Owner of Bodybuilding Drug Companies Sentenced for Selling Misbranded Drugs
Sold More Than $2 Million of Drugs for Bodybuilding Enhancements
Greenbelt, Maryland – U.S. District Judge George J. Hazel sentenced Gavin Burns Smith, age 45, of New Port Richey, Florida, today to six months of home confinement followed by three years of probation for selling peptides to bodybuilders which were not approved by the FDA for human use. Judge Hazel also entered an order requiring Smith to forfeit $2,102,684.06, the value of the misbranded drugs subject to seizure.
The sentence was announced by United States Attorney for the District of Maryland Rod J. Rosenstein and Special Agent in Charge Mark McCormack of the U.S. Food & Drug Administration, Office of Criminal Investigations’ Metro Washington Field Office.
“Non-FDA approved drugs may be dangerous and contain unknown and harmful ingredients.” said Mark S. McCormack, Special Agent in Charge, FDA Office of Criminal Investigations’ Metro Washington Office. “As we did in this case, we will continue to protect the public by bringing these peddlers of dangerous unapproved drugs to justice.”
According to his plea agreement, from 2010 to April 2012, Smith owned and operated Precision Peptides, located in Lutz, Florida; and from April 2012 to May 2015, he owned and operated DNA Peptides, located in New Port Richey, Florida. Smith placed advertisements on the companies’ websites and sold body-enhancing injectable drugs to individuals seeking to enhance their physiques. These drugs were not approved by the FDA for human use.
On August 22, 2012, law enforcement executed federal search warrants at Precision Peptides and DNA Peptides. At some time thereafter, Smith began operating DNA Peptides out of his residence and continuing to sell drugs using a different website to avoid detection by law enforcement.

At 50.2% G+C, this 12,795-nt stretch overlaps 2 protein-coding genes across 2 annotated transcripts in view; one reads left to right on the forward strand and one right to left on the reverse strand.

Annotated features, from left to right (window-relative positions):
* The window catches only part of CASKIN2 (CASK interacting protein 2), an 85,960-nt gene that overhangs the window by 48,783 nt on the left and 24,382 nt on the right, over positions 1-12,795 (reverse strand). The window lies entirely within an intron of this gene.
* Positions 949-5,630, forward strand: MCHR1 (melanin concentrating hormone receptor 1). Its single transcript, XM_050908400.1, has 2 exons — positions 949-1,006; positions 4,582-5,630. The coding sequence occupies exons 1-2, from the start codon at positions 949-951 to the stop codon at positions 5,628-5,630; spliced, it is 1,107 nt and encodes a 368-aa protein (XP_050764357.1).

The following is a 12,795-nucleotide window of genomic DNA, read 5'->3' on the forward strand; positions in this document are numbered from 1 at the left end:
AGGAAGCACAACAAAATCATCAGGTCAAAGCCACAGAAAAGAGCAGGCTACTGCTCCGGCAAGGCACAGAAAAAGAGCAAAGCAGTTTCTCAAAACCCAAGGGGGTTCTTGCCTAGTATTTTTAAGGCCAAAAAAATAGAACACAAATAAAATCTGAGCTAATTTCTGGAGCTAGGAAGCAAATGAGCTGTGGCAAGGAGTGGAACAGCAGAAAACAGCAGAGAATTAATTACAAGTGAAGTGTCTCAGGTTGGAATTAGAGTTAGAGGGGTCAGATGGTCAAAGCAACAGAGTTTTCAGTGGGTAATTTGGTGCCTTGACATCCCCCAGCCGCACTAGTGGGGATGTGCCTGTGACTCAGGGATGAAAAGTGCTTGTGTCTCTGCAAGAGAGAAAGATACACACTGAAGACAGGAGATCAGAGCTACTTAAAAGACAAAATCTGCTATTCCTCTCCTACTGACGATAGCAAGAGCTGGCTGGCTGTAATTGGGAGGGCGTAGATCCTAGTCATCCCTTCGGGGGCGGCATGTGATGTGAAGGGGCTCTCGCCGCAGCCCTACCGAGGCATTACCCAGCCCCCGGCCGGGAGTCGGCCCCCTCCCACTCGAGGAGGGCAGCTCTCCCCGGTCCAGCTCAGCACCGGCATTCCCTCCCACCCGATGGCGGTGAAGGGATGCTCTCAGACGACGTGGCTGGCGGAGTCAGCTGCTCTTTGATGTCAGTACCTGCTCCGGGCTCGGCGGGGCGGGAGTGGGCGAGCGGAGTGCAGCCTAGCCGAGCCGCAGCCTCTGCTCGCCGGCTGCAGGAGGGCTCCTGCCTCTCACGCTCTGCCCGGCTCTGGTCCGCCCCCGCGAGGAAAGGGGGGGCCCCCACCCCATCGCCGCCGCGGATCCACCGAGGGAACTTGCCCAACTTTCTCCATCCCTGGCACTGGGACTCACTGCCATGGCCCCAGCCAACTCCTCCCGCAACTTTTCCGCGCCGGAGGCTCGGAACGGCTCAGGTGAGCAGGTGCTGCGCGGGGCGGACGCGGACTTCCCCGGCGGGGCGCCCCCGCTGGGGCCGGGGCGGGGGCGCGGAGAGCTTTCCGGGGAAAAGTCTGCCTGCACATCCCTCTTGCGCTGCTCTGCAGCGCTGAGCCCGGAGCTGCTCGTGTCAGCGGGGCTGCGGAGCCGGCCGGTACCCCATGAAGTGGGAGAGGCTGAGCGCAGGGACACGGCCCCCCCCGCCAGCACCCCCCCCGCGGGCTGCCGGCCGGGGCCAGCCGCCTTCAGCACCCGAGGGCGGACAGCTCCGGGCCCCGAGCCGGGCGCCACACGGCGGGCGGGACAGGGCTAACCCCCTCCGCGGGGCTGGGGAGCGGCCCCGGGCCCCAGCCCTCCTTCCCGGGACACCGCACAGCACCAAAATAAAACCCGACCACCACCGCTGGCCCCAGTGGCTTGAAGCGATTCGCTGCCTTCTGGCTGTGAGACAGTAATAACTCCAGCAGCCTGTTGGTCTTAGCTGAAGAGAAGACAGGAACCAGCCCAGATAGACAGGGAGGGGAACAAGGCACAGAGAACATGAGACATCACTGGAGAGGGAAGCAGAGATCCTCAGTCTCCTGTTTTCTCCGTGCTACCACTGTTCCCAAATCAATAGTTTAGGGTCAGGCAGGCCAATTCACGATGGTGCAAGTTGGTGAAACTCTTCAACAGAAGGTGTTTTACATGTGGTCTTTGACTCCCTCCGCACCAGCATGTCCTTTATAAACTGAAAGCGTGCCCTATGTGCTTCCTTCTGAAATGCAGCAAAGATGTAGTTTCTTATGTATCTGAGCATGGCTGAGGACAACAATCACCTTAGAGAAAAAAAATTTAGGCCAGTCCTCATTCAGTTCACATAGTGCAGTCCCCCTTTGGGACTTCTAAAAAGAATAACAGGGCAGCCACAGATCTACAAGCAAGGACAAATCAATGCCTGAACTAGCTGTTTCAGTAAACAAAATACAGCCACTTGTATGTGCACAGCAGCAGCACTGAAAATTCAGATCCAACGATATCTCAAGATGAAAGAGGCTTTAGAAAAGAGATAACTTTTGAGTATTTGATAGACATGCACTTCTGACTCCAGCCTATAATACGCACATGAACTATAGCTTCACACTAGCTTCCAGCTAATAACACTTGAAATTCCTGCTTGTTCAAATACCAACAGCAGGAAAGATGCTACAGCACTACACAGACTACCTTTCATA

Smith caused DNA Peptides and Precision websites to display numerous disclaimers stating that all products sold were for “research/laboratory use only.” Additionally, prior to purchasing the products from the website, each customer was asked to certify that he or she read the disclaimer that the “chemicals/materials for sale here are . . . not intended for human ingestion.” Smith used these disclaimers as a ruse to avoid FDA scrutiny.
He advertised his products and website extensively in bodybuilding magazines and conventions. Smith hired professional bodybuilders to promote his products and to claim that they personally experienced results from taking certain products he sold. He also provided information to customers, via the company websites and Facebook pages, on how to self-administer drugs, including recommended dosages and placement of the injections, in order to best produce the desired bodily enhancements.
The drugs Smith sold included Growth Hormone Releasing Peptide-2, Growth Hormone Releasing Peptide-6, Melanotan II, Growth Hormone Releasing Hormone, Ipamorelin, Human Growth Hormone Fragment, Mechano Growth Factor, and Dehydroepiandrosterone, none of which the FDA has approved for use in humans.
On seven occasions from November 21, 2011 to March 12, 2015, Smith sold misbranded drugs to an undercover officer and shipped those drugs from Florida to locations in Laurel, Columbia and Beltsville, Maryland. None of the drug shipments included any directions for use of the products. Additionally, although the labels stated that the products were for research only, Smith intended that the products be consumed by humans.
United States Attorney Rod J. Rosenstein commended the FDA Office of Criminal Investigations for its work in the investigation and thanked Assistant U.S. Attorneys James A. Crowell IV and Kelly O'Connell Hayes, who prosecuted the case.